Reagan Building Air Quality Concerns

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NTEU Chapter 280 helps employees with many concerns. Most recently we worked to ensure safe and healthful working conditions were restored after a flood in the Reagan Building due to a leak in a water pipe.

Based upon our inspection, we discovered that either the new carpet, new paint, or carpet glue was off-gassing. Below is an email we sent to EPA facilities asking them to adopt remedial measures....

Facilities and OARM Staff,

NTEU Chapter 280 appreciates the opportunity to inspect the restored Reagan space prior to re-opening. As we noted in our walk-throughs, there is a chemical odor that likely stems from either the new carpet, the carpet glue, or the fresh paint. During the walk-through we recommended that OARM and GSA increase the fresh-air-component of air entering the Reagan office tower until the culprits are done off-gassing. I want to check with you to see if our recommended protective procedure is being implemented and if not, why not?

Our recommendation is consistent with the recommendations in the material safety data sheet (MSDS), which notes that possible effects of the glue include “skin and respiratory tract irritation.” The MSDS recommends to mitigate potential health effects to “use local exhaust. Do not use closed air- circulating system. Open windows and doors if necessary.” Given the problems EPA has had in the past with new carpeting, it is likely that the glues and other materials used in the carpeting are also still off-gassing, along with the paint.

This is not a theoretical risk as Chapter 280 has already received one complaint from a non-bargaining unit USAID employee; USAID shares the ventilation system with EPA. That employee noted in her email that “[a]s of last Thurs & Friday, I’ve been having allergic reactions. I have a great sensitivity to mold. I sit on the 4th floor in the USAID side of the building and believe the air system is one and the same w EPA.” It is likely that her reactions are due to chemical exposure rather than mold, but both mold buildup and chemical off-gassing can be somewhat mitigated by our suggested solution.

The federal Occupational Safety and Health Administration(OSHA) notes that:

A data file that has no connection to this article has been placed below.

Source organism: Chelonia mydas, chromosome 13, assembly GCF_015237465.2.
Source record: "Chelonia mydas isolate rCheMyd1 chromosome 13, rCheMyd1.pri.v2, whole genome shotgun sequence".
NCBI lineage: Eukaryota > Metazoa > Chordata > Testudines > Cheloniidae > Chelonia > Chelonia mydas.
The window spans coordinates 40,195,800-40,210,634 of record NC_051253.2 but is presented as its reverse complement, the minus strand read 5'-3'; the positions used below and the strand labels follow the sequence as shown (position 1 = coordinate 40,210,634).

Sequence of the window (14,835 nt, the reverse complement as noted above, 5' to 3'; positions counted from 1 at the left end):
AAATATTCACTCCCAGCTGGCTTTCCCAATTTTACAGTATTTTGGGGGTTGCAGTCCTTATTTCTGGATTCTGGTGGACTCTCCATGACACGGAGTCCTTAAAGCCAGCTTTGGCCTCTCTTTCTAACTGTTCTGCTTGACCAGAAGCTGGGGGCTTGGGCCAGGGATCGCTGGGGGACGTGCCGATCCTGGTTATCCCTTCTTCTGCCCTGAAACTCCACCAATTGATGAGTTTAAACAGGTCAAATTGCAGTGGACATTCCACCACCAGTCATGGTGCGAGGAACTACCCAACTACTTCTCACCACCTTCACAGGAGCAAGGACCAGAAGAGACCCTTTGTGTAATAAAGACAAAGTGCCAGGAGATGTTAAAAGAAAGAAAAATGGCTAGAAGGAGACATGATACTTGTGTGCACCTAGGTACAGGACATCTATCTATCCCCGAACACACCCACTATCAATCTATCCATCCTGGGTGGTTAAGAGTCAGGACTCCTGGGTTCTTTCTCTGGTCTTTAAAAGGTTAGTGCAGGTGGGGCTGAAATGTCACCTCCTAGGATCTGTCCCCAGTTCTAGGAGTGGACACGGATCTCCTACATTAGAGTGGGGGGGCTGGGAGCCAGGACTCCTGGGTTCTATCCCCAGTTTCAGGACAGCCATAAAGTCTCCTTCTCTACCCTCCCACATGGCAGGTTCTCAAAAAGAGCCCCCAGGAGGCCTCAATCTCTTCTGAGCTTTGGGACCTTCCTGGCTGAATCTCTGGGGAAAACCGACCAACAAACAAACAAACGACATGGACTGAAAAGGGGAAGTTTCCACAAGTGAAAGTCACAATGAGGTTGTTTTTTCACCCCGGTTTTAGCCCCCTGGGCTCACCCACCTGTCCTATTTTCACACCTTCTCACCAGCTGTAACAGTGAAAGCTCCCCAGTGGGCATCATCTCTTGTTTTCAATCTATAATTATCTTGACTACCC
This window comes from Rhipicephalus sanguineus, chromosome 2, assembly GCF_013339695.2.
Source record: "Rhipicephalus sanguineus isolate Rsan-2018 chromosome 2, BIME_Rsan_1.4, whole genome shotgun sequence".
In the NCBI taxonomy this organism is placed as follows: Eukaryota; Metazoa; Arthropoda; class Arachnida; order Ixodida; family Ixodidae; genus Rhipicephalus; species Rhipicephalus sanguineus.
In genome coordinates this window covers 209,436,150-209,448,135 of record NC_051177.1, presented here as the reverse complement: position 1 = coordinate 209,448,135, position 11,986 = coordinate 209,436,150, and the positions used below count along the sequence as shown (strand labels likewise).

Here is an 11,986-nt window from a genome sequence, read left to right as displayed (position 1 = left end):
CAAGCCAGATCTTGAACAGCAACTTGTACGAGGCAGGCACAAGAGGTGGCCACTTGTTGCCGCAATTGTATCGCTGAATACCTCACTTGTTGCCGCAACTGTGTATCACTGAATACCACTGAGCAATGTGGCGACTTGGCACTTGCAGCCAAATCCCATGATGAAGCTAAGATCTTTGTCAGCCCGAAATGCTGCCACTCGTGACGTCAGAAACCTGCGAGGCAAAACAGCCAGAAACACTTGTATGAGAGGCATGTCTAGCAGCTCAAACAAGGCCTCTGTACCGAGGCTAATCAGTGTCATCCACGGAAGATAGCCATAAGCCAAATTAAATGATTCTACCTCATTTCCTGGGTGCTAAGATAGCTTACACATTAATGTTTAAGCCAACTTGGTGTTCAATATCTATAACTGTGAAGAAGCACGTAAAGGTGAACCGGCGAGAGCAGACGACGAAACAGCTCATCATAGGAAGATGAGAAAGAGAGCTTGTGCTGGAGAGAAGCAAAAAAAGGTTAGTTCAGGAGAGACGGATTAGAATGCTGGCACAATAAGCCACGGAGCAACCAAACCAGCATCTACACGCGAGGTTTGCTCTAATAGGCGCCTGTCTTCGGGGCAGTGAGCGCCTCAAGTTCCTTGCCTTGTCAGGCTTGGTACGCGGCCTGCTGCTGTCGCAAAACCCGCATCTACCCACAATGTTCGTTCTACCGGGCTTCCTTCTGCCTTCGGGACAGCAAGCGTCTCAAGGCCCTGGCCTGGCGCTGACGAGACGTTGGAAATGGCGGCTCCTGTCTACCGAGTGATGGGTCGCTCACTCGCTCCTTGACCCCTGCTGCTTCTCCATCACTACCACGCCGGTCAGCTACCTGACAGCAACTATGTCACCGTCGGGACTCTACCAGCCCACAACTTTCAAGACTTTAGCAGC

“Many factors affect IAQ. These factors include poor ventilation (lack of outside air), problems controlling temperature, high or low humidity, recent remodeling, and other activities in or near a building that can affect the fresh air coming into the building. Sometimes, specific contaminants like dust from construction or renovation, mold, cleaning supplies, pesticides, or other airborne chemicals (including small amounts of chemicals released as a gas over time) may cause poor IAQ.

The right ventilation and building care can prevent and fix IAQ problems. Although OSHA does not have IAQ standards, it does have standards about ventilation and standards on some of the air contaminants that can be involved in IAQ problems.”

EPA also notes in a joint publication with the National Institute of Occupational Safety and Health (NIOSH) that:

”Improving ventilation to provide outside air to occupants and to dilute and/or exhaust pollutants”

Given that EPA, NIOSH, and OSHA recommend increasing ventilation, given that we already have one complaint, and given that we all smelled the chemical smell in the restored space, it would be helpful if we could quickly move in the direction of solving this before it becomes a larger problem. Please update us on the status.

Thank you.


Joe Edgell, Senior Vice President, National Treasury Employees Union (NTEU), Chapter 280
1200 Pennsylvania Ave. N.W., Room 3376 / MC UN200-T, Washington, DC 20460